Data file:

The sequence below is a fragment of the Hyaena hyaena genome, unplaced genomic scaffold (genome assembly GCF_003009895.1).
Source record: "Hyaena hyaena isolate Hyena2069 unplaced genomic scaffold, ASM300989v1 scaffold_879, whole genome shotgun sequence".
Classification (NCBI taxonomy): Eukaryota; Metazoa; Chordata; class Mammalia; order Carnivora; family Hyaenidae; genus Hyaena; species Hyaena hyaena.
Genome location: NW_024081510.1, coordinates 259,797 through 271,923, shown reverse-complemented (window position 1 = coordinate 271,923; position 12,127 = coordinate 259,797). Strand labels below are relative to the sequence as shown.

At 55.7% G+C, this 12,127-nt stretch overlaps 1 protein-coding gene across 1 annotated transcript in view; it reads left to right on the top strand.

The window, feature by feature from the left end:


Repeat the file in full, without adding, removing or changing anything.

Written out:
The sequence below is a fragment of the Hyaena hyaena genome, unplaced genomic scaffold (genome assembly GCF_003009895.1).
Source record: "Hyaena hyaena isolate Hyena2069 unplaced genomic scaffold, ASM300989v1 scaffold_879, whole genome shotgun sequence".
Classification (NCBI taxonomy): Eukaryota; Metazoa; Chordata; class Mammalia; order Carnivora; family Hyaenidae; genus Hyaena; species Hyaena hyaena.
Genome location: NW_024081510.1, coordinates 259,797 through 271,923, shown reverse-complemented (window position 1 = coordinate 271,923; position 12,127 = coordinate 259,797). Strand labels below are relative to the sequence as shown.

At 55.7% G+C, this 12,127-nt stretch overlaps 1 protein-coding gene across 1 annotated transcript in view; it reads left to right on the top strand.

The window, feature by feature from the left end: